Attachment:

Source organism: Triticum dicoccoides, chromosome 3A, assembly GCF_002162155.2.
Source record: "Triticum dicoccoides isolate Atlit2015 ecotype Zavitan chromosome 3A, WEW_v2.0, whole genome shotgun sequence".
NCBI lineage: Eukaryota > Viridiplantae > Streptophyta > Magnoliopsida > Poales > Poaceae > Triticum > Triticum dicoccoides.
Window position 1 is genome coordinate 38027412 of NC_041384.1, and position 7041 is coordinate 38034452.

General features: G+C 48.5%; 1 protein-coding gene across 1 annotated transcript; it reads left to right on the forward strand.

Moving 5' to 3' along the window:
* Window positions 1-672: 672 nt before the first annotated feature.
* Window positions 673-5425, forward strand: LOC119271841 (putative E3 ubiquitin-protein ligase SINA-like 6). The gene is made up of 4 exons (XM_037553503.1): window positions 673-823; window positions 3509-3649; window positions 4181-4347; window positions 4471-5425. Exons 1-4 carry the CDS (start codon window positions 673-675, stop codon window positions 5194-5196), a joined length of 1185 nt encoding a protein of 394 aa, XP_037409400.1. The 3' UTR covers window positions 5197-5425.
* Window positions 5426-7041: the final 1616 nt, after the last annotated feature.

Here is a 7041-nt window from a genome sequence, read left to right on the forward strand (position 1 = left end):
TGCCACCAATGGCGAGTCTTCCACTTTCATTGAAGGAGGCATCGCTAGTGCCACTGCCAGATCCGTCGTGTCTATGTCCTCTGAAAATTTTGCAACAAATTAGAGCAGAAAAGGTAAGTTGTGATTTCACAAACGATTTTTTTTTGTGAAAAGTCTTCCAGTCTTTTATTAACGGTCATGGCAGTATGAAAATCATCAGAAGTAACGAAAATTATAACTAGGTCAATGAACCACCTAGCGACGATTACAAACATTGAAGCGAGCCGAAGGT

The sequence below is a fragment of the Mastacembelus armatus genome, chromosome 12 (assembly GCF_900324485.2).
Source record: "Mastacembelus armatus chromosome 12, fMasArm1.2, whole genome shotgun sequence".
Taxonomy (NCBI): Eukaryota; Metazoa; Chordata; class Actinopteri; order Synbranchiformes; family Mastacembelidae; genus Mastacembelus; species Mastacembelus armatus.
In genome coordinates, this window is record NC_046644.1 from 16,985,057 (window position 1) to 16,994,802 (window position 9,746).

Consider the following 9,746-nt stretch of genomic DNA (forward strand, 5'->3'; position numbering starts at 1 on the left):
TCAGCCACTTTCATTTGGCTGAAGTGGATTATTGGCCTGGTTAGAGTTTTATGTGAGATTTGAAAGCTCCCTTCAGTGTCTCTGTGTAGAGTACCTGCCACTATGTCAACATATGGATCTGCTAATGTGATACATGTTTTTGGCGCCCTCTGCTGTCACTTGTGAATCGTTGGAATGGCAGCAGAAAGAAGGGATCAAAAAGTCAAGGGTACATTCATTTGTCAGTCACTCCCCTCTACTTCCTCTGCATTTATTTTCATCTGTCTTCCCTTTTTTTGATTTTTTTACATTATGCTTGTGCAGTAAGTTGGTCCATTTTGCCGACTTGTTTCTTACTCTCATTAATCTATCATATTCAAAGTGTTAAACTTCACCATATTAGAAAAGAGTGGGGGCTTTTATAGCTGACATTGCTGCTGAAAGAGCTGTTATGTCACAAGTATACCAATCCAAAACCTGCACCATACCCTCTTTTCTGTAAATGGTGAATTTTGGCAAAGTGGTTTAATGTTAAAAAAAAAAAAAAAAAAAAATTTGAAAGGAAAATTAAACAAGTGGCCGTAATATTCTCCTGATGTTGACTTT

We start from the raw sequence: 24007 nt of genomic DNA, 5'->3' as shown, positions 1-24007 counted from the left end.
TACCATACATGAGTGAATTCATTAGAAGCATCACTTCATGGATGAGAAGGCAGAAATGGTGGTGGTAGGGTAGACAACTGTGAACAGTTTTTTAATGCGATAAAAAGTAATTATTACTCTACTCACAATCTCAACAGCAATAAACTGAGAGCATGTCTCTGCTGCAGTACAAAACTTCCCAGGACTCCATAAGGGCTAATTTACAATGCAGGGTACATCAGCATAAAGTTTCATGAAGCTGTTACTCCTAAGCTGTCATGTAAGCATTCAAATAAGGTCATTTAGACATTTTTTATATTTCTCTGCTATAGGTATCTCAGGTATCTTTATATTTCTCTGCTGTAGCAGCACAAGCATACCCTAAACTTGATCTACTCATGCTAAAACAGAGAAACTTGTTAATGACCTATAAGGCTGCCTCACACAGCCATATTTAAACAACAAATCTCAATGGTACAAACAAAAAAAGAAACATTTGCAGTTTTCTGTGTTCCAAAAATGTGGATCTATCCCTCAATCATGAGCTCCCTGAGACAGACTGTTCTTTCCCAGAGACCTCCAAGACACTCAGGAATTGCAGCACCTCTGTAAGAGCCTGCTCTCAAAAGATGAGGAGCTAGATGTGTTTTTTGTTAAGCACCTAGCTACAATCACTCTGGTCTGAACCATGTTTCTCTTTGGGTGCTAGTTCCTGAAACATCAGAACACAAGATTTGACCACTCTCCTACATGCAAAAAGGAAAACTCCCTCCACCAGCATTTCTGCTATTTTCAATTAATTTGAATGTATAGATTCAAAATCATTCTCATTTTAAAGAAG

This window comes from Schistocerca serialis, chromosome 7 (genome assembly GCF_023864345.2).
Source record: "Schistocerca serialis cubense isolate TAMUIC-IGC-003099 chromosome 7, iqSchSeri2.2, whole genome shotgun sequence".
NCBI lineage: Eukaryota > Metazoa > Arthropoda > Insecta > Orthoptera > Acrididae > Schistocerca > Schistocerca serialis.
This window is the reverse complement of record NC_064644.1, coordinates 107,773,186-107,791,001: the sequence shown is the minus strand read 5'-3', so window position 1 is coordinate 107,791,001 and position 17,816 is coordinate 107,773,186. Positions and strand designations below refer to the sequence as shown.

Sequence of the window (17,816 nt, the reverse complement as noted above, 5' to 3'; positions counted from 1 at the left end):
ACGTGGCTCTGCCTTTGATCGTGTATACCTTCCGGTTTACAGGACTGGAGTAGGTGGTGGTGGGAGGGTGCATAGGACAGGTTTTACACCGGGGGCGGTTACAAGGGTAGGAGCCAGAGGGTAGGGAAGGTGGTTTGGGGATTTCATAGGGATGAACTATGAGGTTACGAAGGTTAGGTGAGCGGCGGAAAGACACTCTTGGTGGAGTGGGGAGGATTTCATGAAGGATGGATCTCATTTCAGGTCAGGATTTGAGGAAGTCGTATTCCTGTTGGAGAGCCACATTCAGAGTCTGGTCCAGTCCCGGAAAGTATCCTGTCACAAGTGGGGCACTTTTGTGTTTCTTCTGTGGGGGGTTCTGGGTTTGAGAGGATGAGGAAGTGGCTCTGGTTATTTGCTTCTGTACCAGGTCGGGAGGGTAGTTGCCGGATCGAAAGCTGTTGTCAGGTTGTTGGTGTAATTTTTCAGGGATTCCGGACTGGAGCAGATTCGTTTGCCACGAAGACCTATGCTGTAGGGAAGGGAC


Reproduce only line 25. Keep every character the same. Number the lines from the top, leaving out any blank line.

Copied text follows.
ACGTGGCTCTGCCTTTGATCGTGTATACCTTCCGGTTTACAGGACTGGAGTAGGTGGTGGTGGGAGGGTGCATAGGACAGGTTTTACACCGGGGGCGGTTACAAGGGTAGGAGCCAGAGGGTAGGGAAGGTGGTTTGGGGATTTCATAGGGATGAACTATGAGGTTACGAAGGTTAGGTGAGCGGCGGAAAGACACTCTTGGTGGAGTGGGGAGGATTTCATGAAGGATGGATCTCATTTCAGGTCAGGATTTGAGGAAGTCGTATTCCTGTTGGAGAGCCACATTCAGAGTCTGGTCCAGTCCCGGAAAGTATCCTGTCACAAGTGGGGCACTTTTGTGTTTCTTCTGTGGGGGGTTCTGGGTTTGAGAGGATGAGGAAGTGGCTCTGGTTATTTGCTTCTGTACCAGGTCGGGAGGGTAGTTGCCGGATCGAAAGCTGTTGTCAGGTTGTTGGTGTAATTTTTCAGGGATTCCGGACTGGAGCAGATTCGTTTGCCACGAAGACCTATGCTGTAGGGAAGGGAC